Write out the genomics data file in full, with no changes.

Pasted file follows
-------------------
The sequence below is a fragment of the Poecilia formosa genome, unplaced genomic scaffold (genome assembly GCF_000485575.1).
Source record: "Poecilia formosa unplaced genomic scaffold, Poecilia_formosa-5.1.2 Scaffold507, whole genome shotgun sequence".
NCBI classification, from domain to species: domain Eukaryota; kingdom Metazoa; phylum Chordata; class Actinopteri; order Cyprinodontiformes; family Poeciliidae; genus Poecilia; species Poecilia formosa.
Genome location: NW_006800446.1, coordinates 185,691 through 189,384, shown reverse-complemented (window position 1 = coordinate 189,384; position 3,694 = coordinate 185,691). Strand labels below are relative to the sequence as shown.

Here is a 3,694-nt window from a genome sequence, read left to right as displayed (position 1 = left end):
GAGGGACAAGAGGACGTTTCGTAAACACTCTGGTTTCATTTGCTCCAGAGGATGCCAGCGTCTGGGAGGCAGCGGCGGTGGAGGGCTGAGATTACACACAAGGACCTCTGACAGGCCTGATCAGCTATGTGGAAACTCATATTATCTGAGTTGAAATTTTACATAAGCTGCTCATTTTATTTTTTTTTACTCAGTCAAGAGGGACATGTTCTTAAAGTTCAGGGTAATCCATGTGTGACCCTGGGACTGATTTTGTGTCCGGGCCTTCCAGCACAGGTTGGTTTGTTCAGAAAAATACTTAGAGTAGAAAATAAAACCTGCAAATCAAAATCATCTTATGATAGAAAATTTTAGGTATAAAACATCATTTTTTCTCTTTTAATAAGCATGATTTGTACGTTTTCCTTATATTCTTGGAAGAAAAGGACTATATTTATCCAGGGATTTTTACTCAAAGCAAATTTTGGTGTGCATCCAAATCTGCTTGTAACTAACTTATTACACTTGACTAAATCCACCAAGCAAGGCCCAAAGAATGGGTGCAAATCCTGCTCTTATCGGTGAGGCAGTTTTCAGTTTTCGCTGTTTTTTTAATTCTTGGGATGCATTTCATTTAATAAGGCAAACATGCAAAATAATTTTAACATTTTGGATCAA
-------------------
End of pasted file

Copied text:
The sequence below is a fragment of the Poecilia formosa genome, unplaced genomic scaffold (genome assembly GCF_000485575.1).
Source record: "Poecilia formosa unplaced genomic scaffold, Poecilia_formosa-5.1.2 Scaffold507, whole genome shotgun sequence".
NCBI classification, from domain to species: domain Eukaryota; kingdom Metazoa; phylum Chordata; class Actinopteri; order Cyprinodontiformes; family Poeciliidae; genus Poecilia; species Poecilia formosa.
Genome location: NW_006800446.1, coordinates 185,691 through 189,384, shown reverse-complemented (window position 1 = coordinate 189,384; position 3,694 = coordinate 185,691). Strand labels below are relative to the sequence as shown.

Here is a 3,694-nt window from a genome sequence, read left to right as displayed (position 1 = left end):
GAGGGACAAGAGGACGTTTCGTAAACACTCTGGTTTCATTTGCTCCAGAGGATGCCAGCGTCTGGGAGGCAGCGGCGGTGGAGGGCTGAGATTACACACAAGGACCTCTGACAGGCCTGATCAGCTATGTGGAAACTCATATTATCTGAGTTGAAATTTTACATAAGCTGCTCATTTTATTTTTTTTTACTCAGTCAAGAGGGACATGTTCTTAAAGTTCAGGGTAATCCATGTGTGACCCTGGGACTGATTTTGTGTCCGGGCCTTCCAGCACAGGTTGGTTTGTTCAGAAAAATACTTAGAGTAGAAAATAAAACCTGCAAATCAAAATCATCTTATGATAGAAAATTTTAGGTATAAAACATCATTTTTTCTCTTTTAATAAGCATGATTTGTACGTTTTCCTTATATTCTTGGAAGAAAAGGACTATATTTATCCAGGGATTTTTACTCAAAGCAAATTTTGGTGTGCATCCAAATCTGCTTGTAACTAACTTATTACACTTGACTAAATCCACCAAGCAAGGCCCAAAGAATGGGTGCAAATCCTGCTCTTATCGGTGAGGCAGTTTTCAGTTTTCGCTGTTTTTTTAATTCTTGGGATGCATTTCATTTAATAAGGCAAACATGCAAAATAATTTTAACATTTTGGATCAA